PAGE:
In less hi-tech airports, staff are routinely drilled on how to identify sufferers and are extremely vigilant for any warning signs of infectious diseases.

Almost every day, the media breaks a new story of another suspected Ebola case outside of Africa, and although every single instance turned to be a common case of the flu, or something similar, the fact that people with the flu are being routinely quarantined just goes to show how seriously countries are taking the Ebola threat, and how vigilant they are being.

This international vigilance, combined with developed countries’ abilities to quickly and effectively quarantine Ebola sufferers, means that the outbreak is unlikely to spread to any country outside of West Africa.

So If The Risks are Low For The Rest of the World, Why Has Ebola Spread So Quickly in West Africa?

Ebola has spread so widely, so quickly, because of a deadly mix of inadequate medical resources, lack of education in the affected communities and a fear of Western medicine.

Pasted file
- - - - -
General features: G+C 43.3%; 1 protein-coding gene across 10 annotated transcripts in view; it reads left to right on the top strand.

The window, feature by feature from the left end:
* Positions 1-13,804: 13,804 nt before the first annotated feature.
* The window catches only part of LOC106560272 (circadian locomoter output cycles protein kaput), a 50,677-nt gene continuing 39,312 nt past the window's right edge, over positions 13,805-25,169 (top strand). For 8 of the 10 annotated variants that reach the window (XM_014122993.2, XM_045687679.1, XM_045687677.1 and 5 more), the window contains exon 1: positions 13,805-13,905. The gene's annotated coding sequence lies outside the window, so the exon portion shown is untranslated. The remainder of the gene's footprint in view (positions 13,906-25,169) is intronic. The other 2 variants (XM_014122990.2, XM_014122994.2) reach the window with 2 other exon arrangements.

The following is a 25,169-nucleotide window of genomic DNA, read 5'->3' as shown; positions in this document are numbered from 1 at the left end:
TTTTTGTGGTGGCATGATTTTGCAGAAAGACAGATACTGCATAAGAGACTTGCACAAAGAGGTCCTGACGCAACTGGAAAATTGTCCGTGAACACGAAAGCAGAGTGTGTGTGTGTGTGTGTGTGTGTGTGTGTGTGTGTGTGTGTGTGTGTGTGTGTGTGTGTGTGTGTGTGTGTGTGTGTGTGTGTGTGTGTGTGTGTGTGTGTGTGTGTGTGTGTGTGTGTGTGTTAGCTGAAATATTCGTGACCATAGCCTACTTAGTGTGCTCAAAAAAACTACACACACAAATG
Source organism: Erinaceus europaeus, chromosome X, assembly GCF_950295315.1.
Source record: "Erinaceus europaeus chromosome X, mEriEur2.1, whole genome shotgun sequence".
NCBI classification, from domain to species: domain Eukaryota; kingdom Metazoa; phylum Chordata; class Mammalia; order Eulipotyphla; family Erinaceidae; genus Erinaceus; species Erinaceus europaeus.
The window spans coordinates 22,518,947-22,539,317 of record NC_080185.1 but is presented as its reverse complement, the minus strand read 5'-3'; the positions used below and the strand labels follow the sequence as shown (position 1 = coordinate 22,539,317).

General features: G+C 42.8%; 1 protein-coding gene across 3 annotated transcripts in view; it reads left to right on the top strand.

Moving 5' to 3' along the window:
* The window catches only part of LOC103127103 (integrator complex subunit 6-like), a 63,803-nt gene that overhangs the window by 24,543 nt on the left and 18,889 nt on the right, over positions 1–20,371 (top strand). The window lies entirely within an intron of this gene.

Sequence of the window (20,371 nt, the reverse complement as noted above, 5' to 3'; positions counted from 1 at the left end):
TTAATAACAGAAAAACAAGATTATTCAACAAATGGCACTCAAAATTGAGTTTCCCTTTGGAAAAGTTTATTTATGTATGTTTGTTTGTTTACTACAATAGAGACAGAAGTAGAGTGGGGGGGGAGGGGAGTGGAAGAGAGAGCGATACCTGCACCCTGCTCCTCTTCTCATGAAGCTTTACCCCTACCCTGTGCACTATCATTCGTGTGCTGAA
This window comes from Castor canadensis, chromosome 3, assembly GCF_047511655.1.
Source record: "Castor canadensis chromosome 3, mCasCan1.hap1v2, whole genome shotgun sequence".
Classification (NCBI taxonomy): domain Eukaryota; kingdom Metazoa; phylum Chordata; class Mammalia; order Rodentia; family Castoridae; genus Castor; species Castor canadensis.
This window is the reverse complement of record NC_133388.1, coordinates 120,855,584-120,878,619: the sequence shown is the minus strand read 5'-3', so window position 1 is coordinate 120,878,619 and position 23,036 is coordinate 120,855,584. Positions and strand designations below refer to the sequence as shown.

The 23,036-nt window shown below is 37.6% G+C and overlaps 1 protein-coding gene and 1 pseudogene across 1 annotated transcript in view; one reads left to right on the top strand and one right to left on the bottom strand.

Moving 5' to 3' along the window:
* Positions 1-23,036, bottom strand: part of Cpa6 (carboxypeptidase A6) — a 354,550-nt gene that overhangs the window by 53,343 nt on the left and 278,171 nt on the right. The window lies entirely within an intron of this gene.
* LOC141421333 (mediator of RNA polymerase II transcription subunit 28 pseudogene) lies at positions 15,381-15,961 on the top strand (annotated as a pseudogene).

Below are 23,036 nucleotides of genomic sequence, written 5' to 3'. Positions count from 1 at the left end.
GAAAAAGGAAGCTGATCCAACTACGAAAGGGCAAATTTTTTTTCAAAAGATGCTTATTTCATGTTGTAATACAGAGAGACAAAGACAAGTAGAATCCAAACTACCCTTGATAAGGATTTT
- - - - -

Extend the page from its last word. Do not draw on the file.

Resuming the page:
The areas affected are all located in poorer countries, which do not have the resources available to contain the Ebola infection. However, many of the infected never even receive any medical attention, because the outbreaks tend to occur in extremely remote villages, which don’t have any medical centres. To exacerbate the situation, the initial symptoms of Ebola infection are very non-specific, and include the onset of fever, muscle weakness, headaches and a sore throat. In order words, nothing more worrying than the case of the flu.

Because it can take between 2 to 21 days for infected people to present symptoms and become infectious, infected people can travel a long way, into previously unaffected areas, before they become ill and potentially infect new people.